-- Wilbur, Charlotte's Web (the movie)

I believe that people laugh at coincidence as a way of relegating it to the realm of the absurd and of therefore not having to take seriously the possibility that there is a lot more going on in our lives than we either know or care to know... I suspect that part of it, anyway, is that every once and so often we hear a whisper from the wings that goes something like this: "You've turned up in the right place at the right time. You're doing fine. Don't ever think that you've been forgotten.
(and in another entry)
When we close our eyes to the deep needs of other people whether they live on the streets or under our own roof -- and when we close our eyes to our own deep need to reach out to them -- we can never be fully at home anywhere.
(and in another entry)
Maybe at the heart of all our travelling is the dream of someday, somehow, getting Home.
(and in another entry)
The place God calls you to is the place where your deep gladness and the world's deep hunger meet. -- Frederick Buechner, Wishful Thinking: A Seeker's ABC

When I lay these questions before God I get no answer. But a rather special sort of "No answer." It is not the locked door. It is more like a silent, certainly not uncompassionate, gaze. As though He shook His head not in refusal but waiving the question. Like, "Peace, child; you don't understand."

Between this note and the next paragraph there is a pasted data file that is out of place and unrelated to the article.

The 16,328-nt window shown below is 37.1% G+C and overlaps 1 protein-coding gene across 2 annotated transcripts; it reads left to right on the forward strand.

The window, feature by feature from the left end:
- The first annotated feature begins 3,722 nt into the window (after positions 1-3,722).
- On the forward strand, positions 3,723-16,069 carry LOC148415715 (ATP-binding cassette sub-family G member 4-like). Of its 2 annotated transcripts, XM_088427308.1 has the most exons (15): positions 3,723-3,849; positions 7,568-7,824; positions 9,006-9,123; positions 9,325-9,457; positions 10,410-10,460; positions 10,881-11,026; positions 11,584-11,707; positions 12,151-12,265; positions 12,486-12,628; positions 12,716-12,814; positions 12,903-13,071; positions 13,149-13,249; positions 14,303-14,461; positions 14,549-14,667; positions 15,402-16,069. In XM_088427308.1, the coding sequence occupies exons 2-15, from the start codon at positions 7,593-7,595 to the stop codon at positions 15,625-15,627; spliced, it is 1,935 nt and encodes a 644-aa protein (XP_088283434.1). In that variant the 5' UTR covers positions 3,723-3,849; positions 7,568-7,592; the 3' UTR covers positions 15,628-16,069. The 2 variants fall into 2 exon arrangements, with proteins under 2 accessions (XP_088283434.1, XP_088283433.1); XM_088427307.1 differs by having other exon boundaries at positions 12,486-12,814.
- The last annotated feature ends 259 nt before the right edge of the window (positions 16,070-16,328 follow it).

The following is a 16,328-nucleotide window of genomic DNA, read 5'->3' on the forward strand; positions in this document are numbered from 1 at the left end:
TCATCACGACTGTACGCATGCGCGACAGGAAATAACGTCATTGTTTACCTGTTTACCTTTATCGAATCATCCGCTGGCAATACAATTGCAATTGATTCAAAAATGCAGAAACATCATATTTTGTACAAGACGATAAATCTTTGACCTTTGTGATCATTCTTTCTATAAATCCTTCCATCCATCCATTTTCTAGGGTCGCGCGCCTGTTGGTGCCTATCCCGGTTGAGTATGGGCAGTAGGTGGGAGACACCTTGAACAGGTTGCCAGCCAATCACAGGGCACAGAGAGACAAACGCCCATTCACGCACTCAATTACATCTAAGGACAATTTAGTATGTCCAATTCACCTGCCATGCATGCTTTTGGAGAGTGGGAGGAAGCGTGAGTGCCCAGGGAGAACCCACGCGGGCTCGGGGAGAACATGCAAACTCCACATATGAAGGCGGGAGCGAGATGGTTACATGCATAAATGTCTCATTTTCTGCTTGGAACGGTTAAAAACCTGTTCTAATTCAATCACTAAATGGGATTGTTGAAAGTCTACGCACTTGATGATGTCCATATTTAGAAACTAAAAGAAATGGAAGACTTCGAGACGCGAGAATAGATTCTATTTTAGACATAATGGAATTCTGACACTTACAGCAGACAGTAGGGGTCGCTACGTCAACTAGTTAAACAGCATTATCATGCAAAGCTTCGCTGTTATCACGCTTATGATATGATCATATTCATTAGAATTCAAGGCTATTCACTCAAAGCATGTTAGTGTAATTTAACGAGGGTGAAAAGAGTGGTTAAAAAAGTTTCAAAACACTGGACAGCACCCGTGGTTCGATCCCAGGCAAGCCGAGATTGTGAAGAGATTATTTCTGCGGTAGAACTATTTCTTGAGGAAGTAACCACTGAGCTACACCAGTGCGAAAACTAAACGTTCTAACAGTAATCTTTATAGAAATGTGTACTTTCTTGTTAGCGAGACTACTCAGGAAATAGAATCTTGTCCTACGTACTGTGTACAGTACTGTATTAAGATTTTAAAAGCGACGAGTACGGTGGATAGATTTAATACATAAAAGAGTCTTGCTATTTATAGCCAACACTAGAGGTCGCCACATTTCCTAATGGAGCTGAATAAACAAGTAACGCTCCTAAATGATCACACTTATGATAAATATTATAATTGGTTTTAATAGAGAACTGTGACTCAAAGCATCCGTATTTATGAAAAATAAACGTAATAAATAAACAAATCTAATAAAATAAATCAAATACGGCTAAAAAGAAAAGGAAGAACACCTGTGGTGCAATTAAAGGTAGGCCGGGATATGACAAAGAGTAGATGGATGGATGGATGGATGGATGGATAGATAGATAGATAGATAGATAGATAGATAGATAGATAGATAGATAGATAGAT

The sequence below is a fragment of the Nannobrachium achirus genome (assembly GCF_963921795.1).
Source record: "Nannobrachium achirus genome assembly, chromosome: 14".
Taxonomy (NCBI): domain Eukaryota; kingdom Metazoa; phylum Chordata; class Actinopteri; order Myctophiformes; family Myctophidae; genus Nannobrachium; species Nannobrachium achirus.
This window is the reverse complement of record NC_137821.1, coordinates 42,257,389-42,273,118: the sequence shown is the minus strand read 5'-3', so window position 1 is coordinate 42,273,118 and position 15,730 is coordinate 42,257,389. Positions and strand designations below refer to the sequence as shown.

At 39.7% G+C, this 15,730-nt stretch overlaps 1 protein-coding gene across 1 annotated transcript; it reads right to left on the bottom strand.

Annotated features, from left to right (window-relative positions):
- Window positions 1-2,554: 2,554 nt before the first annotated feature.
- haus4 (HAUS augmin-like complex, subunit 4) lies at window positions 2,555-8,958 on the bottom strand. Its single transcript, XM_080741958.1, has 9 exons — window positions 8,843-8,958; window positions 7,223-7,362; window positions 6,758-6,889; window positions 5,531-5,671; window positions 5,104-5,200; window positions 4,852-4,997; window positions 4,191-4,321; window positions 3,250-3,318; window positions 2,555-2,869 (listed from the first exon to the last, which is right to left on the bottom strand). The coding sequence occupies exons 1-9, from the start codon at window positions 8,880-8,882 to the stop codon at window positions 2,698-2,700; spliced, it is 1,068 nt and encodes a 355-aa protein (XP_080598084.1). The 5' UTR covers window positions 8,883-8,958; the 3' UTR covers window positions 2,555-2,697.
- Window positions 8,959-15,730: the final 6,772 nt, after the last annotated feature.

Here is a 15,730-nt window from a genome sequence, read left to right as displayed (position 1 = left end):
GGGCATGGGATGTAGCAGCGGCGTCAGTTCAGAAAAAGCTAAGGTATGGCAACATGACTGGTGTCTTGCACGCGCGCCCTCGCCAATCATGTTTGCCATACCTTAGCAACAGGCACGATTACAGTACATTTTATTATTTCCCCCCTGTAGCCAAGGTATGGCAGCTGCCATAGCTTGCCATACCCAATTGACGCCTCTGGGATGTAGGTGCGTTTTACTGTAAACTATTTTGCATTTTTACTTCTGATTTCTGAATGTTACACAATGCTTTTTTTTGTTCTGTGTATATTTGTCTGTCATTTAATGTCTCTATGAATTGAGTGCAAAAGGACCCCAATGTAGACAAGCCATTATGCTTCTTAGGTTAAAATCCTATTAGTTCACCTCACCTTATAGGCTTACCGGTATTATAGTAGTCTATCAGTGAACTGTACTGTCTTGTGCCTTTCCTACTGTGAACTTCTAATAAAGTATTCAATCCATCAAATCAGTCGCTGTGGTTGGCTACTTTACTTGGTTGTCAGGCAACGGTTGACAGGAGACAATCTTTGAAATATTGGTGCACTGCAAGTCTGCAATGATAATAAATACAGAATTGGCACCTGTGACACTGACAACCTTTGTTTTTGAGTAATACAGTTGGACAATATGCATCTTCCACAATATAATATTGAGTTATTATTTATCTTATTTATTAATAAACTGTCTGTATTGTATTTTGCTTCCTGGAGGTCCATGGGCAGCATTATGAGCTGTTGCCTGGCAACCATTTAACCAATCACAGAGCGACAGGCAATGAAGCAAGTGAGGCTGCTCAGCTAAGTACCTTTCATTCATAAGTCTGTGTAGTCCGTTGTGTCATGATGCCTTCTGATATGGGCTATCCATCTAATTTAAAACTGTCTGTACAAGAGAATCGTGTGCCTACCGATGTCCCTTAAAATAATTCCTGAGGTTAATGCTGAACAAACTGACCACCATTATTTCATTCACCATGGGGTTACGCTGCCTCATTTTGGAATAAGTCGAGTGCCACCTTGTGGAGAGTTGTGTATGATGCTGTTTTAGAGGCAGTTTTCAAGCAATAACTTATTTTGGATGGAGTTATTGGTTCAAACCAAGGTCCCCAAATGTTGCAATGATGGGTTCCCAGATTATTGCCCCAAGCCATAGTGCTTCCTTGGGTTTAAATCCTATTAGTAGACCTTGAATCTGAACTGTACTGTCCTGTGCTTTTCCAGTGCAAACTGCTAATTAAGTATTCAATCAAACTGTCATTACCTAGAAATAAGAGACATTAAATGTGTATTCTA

-- C.S. Lewis, A Grief Observed

CCM: You've spoken a lot more about crying than I ever thought you would.
JK: Oh, I've cried a lot. Truthfully, I've cried a lot more this past year than I've probably cried in five years.
CCM: Why?
JK: It's fun to feel.
-- An Interview with Jennifer Knapp in the January Issue of CCM Magazine

"Youth is not a period of time. It is a state of mind, a result of the will, a quality of the imagination, a victory of courage over timidity, of the taste for adventure over the love of comfort. A man doesn't grow old because he has lived a certain number of years. A man grows old when he deserts his ideal. The years may wrinkle his skin, but deserting his ideal wrinkles his soul. Preoccuptaions, fears, doubts, and despair are the enemies which slowly bow us toward earth and turn us into dust before death. You will remain young as long as you are open to what is beautiful, good, and great; receptive to the messages of other men and women, of nature and of God. If one day you should become bitter, pessimistic, and gnawed by despair, may God have mercy on your old man's soul."
-- General Douglas MacArthur

""Don't go matchmaking for me, Ilse," said Emily wit a faint smile... "I feel in my bones that I shall achieve old-maidenhood, which is an entirely different thing from having old-maidenhood thrust upon you."
-- Emily, from the Emily books by L. M. Montgomery

"I wish Aunt Elizabeth would let me go to Shrewsbury, but I fear she never will. She feels she can't trust me out of her sight because my mother eloped. But she need not be afraid I will ever elope. I have made up my mind that I will never marry. I shall be wedded to my art"
-- Emily, from the Emily books by L. M. Montgomery